Despite the stringent regulations and high tax rates, this region continues to captivate iGaming operators with the alluring promise of immense wealth. As it stands, nearly half of the global online gambling sphere is attributed to this market.

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The Characteristics of the Region

Gambling business in Western Europe: general info

Over the past few decades, Western Europe has metamorphosed into the epicentre of the entertainment universe.

Most governments have effectively regulated online gambling by establishing indigenous licensing mechanisms.

This pivotal transition has ushered private operators into some of the wealthiest markets globally. It supplanted the erstwhile era of public monopolies on gambling, vestiges of which endure in the form of national lotteries.

Let us traverse the spectrum of this region’s diverse markets — from the allure of iconic destinations like the UK and Italy to the diminutive enclaves that pack a disproportionate punch, like Malta.

The United Kingdom

The British amusement sector looms as a behemoth, engaging almost 100,000 individuals while amassing a gross gambling yield (GGY) that comfortably breaches the £14 billion threshold annually.

The online gaming domain alone constitutes nearly 40% of the overall market. Notably, the 2019-2020 tax year witnessed a splendid achievement, with the Internet amusement sector’s GGY soaring to £5.7 billion, signifying an impressive 8.1% augmentation over the preceding year.

Ingrained within British culture, gambling entwines itself with daily life, drawing nearly half of the adult populace to engage in betting activities each month.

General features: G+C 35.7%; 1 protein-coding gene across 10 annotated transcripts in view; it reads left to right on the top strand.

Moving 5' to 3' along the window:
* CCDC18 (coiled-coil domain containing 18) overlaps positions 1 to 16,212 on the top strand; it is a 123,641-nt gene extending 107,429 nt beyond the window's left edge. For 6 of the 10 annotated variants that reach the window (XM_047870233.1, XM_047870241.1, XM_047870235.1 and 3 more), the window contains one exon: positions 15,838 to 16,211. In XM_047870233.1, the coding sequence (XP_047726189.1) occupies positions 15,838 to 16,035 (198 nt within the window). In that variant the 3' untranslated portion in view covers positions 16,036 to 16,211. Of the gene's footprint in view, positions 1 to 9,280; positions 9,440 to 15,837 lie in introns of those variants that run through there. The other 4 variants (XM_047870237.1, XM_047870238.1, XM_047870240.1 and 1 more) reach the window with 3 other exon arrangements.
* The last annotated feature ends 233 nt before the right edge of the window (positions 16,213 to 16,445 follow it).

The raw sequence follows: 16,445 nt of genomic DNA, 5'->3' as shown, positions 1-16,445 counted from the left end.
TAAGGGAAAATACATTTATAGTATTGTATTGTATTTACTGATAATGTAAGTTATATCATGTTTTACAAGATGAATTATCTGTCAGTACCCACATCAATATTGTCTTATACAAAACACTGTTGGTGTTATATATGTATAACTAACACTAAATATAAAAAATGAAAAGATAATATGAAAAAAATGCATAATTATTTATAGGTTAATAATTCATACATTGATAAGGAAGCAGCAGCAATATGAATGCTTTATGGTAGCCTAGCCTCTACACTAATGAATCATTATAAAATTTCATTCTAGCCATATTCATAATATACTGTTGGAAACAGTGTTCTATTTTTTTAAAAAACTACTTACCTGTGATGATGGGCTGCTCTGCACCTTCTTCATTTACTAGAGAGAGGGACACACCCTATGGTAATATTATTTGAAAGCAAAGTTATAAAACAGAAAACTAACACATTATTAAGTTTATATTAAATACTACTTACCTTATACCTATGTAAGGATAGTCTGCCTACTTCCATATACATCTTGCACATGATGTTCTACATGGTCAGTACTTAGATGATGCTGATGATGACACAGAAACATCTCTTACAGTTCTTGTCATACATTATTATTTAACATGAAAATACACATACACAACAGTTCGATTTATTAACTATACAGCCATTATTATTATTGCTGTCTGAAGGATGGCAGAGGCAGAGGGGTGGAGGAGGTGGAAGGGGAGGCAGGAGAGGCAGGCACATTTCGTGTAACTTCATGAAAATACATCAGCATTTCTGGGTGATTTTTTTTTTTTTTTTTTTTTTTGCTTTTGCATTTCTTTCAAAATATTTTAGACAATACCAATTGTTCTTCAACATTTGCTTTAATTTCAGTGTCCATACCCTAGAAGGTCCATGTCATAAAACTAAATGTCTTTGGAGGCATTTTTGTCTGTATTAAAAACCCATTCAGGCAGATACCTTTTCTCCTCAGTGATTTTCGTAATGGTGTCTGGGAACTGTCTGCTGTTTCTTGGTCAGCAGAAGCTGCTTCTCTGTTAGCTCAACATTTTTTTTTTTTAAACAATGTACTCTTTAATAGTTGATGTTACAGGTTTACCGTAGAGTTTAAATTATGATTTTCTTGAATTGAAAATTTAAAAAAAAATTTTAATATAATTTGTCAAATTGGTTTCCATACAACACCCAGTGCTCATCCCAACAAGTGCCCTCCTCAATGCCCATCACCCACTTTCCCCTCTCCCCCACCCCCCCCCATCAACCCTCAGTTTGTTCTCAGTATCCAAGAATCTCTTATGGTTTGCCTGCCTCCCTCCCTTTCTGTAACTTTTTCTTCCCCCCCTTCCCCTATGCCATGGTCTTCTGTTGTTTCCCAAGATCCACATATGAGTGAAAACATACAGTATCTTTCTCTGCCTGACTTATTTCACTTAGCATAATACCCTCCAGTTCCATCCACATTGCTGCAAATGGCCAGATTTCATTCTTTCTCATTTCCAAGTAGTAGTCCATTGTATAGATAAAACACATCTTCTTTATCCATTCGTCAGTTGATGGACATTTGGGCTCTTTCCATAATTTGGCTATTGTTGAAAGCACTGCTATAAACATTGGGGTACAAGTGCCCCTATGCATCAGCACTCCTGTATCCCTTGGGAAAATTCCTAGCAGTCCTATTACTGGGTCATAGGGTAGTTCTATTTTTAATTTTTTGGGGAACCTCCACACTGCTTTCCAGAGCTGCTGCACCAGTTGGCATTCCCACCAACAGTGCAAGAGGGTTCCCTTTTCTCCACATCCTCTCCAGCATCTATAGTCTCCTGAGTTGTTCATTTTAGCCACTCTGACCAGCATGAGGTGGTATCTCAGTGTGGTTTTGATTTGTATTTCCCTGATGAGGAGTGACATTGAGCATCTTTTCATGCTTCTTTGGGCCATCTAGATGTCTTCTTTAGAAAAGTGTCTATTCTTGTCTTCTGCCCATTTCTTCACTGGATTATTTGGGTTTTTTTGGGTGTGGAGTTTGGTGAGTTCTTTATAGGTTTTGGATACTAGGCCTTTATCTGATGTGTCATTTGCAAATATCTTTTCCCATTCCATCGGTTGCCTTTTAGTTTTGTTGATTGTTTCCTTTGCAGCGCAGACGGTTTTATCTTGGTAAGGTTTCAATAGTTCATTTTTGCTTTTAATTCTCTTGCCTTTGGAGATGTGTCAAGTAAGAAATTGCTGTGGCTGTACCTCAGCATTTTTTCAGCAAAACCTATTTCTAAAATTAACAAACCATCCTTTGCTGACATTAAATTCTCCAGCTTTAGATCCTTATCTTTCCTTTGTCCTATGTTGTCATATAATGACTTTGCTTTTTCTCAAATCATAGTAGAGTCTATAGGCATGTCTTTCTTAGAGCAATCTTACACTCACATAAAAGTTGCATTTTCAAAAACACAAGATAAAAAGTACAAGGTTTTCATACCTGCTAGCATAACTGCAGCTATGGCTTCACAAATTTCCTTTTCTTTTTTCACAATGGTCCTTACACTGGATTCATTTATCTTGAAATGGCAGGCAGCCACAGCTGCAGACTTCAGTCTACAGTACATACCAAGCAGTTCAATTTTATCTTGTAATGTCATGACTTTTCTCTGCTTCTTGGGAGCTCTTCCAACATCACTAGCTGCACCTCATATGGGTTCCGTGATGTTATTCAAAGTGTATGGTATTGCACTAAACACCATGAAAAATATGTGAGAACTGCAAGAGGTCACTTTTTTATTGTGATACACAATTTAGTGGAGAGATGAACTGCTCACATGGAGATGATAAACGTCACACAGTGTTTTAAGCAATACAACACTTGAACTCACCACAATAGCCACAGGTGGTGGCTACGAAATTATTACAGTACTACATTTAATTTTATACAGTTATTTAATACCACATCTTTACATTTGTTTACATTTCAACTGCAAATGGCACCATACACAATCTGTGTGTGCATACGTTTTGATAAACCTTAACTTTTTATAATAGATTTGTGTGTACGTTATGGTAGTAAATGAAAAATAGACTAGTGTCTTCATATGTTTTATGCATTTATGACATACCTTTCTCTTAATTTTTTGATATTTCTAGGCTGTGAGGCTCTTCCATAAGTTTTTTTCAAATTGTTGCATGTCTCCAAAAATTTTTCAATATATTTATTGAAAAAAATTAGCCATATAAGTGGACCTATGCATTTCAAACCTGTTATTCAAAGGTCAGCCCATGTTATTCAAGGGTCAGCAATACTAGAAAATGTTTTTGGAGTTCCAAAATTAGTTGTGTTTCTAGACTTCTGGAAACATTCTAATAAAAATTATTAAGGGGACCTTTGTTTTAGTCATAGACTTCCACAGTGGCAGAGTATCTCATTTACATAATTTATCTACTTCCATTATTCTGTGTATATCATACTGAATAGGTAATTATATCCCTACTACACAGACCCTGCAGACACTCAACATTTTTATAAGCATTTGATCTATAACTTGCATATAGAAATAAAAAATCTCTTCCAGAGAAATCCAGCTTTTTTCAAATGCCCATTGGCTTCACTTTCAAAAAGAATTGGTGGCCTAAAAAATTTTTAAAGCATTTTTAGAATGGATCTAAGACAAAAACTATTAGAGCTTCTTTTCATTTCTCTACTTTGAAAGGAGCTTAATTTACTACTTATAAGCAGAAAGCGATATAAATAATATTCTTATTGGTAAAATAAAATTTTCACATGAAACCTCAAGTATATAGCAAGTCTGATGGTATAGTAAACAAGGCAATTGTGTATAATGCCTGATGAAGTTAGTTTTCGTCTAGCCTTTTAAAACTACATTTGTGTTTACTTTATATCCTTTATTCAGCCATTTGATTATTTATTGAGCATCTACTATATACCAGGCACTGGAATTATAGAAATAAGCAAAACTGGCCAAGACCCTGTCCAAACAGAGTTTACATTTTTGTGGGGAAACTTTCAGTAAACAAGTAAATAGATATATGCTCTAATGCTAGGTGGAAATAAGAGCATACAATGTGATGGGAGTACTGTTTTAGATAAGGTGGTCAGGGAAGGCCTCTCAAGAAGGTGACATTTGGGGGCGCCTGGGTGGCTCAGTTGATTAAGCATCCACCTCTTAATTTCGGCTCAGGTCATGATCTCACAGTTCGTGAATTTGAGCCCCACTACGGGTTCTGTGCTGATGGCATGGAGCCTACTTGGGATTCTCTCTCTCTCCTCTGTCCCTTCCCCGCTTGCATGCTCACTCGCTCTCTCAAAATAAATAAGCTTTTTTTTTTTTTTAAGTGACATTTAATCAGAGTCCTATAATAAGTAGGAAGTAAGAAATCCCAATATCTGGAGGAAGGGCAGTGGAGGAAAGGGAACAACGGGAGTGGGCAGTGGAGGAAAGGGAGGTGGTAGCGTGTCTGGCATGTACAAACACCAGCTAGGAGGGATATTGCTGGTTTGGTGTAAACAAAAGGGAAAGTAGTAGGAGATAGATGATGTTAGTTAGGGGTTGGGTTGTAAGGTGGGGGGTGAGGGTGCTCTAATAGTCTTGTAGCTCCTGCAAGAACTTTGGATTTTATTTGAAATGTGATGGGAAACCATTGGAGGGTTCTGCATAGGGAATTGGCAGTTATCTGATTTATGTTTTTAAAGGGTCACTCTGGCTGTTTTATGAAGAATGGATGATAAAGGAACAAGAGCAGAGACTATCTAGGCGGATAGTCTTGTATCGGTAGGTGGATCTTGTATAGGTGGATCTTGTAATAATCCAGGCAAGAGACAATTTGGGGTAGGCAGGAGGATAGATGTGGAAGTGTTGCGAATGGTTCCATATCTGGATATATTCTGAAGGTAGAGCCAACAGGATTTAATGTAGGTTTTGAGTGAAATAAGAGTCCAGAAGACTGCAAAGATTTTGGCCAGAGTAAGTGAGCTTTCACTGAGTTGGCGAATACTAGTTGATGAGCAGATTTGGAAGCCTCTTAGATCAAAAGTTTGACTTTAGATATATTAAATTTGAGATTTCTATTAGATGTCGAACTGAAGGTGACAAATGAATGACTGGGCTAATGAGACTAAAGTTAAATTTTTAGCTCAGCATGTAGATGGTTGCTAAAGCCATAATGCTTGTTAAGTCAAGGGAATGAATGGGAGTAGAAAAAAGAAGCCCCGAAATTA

Legislative Nuances

Shaped by the 2005 Gambling Act, the entertainment realm offers a hospitable ecosystem for land-based and online establishments.

Such specifics characterise the acquisition of licences sanctioned by the local regulatory authority:

  1. Annual fees for online casinos scale in correspondence with the operator’s GGY.
  2. The charges encompass a spectrum from modest sums to surpassing half a million pounds for yields that exceed the £1 billion rate.
  3. Permit holders are bound to relinquish 21% of their revenues as taxes.

As technology’s evolution ushers in new horizons since the inception of the Gambling Act, the British government has initiated a comprehensive review of extant regulations as of late 2020.

The objective is to modernise these frameworks and secure the well-being of vulnerable groups. Consequently, operators will likely embrace augmented player verification and affordability checks.


Like its neighbour, Ireland harbours an affinity for sports betting and horse racing, grounding these activities in rich historical contexts that resonate with a broad spectrum of gamblers.

Commercial physical halls have been proscribed here. Nevertheless, a legal loophole has facilitated the establishment of private members’ clubs, effectively microscale casinos that beckon patrons to enrol as consumers at no charge.